Digital Health Summit: Consumer revolution will lead to a Genetic Age

:/Digital Health Summit: Consumer revolution will lead to a Genetic Age

Digital Health Summit: Consumer revolution will lead to a Genetic Age


Lucier, Tuckson and Topol in a panel discussion led by NPR journalist Ira Flatlow.

Dr. Eric Topol is hoping the Digital Health Summit at CES will kickstart a consumer health revolution needed to improve patient access to information and drive down healthcare costs.

Wednesday’s opening panel discussion was chock-full of soundbites from Scripps Translational Science Institute Chief Academic Officer Topol, Life Technologies CEO Greg Lucier — who said technology is moving medicine into the “genetic age” — and UnitedHealth Group Chief of Medical Affairs Reed Tuckson, who described the obesity epidemic as “a tsunami of preventable disease washing over our population.”

The doctor-knows-best attitude is outdated and expensive, Topol added, as new consumer tools bring floods of new information and data to patients’ fingertips. Now what we need is a mass movement — like the one we’ve seen with the Occupy movement — to empower consumers to implement these tools and take charge of their health.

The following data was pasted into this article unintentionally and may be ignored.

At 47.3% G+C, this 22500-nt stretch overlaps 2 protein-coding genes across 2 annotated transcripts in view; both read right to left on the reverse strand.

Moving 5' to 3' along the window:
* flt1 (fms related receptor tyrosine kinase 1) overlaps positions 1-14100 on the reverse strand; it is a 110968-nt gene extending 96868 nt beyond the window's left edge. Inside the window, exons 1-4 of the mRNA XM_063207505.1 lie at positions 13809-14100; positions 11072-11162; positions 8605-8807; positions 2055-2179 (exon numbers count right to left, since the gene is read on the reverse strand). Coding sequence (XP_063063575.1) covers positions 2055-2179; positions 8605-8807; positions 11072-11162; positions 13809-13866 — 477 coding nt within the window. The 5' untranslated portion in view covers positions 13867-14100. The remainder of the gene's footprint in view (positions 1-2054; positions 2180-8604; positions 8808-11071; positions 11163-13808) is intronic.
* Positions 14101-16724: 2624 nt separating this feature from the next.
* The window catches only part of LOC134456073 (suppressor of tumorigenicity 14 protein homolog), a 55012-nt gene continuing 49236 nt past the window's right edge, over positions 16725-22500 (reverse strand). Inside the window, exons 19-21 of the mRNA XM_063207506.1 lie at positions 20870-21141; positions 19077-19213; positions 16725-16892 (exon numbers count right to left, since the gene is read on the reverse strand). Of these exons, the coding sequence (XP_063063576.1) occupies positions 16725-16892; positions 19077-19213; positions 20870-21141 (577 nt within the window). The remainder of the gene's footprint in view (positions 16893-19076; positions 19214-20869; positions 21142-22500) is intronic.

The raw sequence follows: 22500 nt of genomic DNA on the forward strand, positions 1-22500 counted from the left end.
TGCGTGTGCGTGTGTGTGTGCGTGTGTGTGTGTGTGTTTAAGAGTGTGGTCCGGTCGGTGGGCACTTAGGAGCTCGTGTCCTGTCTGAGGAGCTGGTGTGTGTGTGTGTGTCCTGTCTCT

Piggybacking on the notion of a consumer revolution, Tuckson explained consumers must not “ghetto-ize” new healthcare technologies but rather integrate them into their daily routines, as he does by using a calorie counter and pedometer to stay on track. “What I love about the revolution is that I’m integrating health things as a normal function of my life — smartphone apps, tablets; these are things that I’m doing just in the process of living that don’t have to do with reimbursement or any of that,” he said.

But discussion of new apps and devices brought the conversation to an inevitable topic: the data problem.

On the heels of the announcement that Life Technologies is ready to release a machine that can read the entire human genome in a couple of hours for $1,000, CEO Lucier said jobs like genetic counseling will become more important as personalized medicine — which Topol said he abandoned for the less-gimmicky ’individual medicine’ — takes the reigns.

“We’re moving technology into the genetic age,” Lucier said. “We’re going to be probing even deeper at what’s going on in your body to cure disease much faster.”

“I am so excited by the possibilities,” Tuckson concluded, “but I am not seduced by the technology.”

Companies must focus on creating products with greater value that enhance health, give patients access to appropriate care that improves outcomes, and help manage escalating costs.

“Technology for technology’s sake is not exciting,” he said. “There is no more room in the cost curve to accommodate things that don’t add value.”